The other part of the list involves output, and sometimes feedback. And that’s a completely different story, because the rest of the physical world is not human shaped. Here’s one I like: 

There’s huge potential in that. Getting feedback from the arduino and using it to balance the object, one day a cost-effective version of MIT Media Labs ZeroN could be easy to build and place in a classroom. Or all over my apartment.


PComp Assignment: Technology in public spaces (or: why roundabouts are perfect)

Roundabouts. Yes, that’s technology. Someone had to invent it to solve a problem in modern life, people adopted it, engineers proved its efficiency. Roundabouts make a lot of sense.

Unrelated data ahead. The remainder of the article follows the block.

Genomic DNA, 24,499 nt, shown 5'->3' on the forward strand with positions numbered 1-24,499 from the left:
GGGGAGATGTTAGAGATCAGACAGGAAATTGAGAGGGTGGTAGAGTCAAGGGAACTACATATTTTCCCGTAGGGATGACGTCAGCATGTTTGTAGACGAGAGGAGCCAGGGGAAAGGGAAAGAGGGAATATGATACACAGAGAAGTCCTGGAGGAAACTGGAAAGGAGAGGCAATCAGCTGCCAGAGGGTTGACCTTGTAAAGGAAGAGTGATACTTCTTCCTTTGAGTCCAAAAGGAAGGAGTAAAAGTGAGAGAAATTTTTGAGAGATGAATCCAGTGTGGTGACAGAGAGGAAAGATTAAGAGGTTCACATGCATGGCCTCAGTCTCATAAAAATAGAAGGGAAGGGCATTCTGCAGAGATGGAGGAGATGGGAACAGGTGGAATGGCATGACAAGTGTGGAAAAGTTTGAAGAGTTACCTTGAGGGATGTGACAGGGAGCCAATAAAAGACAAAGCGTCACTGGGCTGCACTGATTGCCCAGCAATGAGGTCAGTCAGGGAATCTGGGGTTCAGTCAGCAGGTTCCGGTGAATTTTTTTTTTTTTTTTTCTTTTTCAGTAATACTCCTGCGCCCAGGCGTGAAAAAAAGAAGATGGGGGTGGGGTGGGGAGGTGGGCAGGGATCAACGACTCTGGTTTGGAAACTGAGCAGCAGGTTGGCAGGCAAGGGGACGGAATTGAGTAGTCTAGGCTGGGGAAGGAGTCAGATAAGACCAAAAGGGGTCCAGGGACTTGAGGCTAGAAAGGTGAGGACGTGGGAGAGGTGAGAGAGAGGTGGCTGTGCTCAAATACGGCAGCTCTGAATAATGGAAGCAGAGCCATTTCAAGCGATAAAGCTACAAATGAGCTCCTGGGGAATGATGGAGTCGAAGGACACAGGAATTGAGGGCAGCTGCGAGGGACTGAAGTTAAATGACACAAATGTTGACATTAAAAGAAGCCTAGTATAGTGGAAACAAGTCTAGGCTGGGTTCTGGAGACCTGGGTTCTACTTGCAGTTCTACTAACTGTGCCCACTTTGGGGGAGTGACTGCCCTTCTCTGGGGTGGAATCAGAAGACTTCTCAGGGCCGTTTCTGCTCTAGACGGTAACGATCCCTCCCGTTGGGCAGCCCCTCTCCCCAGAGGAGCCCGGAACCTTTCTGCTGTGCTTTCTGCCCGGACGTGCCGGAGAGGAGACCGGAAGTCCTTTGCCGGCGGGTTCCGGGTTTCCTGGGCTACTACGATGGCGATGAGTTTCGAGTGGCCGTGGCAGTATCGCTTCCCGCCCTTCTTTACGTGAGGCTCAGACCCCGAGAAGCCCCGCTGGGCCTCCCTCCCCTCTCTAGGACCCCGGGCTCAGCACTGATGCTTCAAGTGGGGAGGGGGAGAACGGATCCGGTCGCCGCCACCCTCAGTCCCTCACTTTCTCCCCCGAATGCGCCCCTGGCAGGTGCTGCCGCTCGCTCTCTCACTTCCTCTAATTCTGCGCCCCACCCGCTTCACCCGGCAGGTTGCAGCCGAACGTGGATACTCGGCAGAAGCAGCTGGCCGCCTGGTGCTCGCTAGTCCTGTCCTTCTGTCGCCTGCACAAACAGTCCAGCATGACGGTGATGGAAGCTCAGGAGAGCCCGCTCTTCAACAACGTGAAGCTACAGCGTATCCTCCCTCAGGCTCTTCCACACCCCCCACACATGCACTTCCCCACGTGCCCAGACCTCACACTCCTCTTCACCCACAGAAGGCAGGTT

Here’s why: since its conception, the use of the roundabout is pretty much clear. There are rules of use, there are clear violations, set in law. Watching people use roundabouts in NYC is near impossible, so I’ll try my own experience.

Here’s how it should work:

  • Car approaches roundabout.
  • If there’s no car approaching at the run of the track (ordered by direction of driving) node, enter.
  • Exit at your destination.

Under some assumptions (cooperation of all players, probable speed, clear vision, no malfunctions in vehicles) , that approach would work. In lots of countries, it does. Even in Israel (~500 killed in traffic accidents/year, 7mil population, 7*10^-5 ratio), the number of roundabout-related accidents is really low.


PComp Project: Oramics, Phase 1

The Oramics was designed by Daphne Oram (BBC) and initially had a working model in 1957. It’s a synthesizer with an optically controlled oscillator and amplifier, which accepted transparent film as input. The envelope (and pitch) were drawn on the film in levels of black.

Here’s what the initial circuit construction looks like:

This is the first attempt at insulation: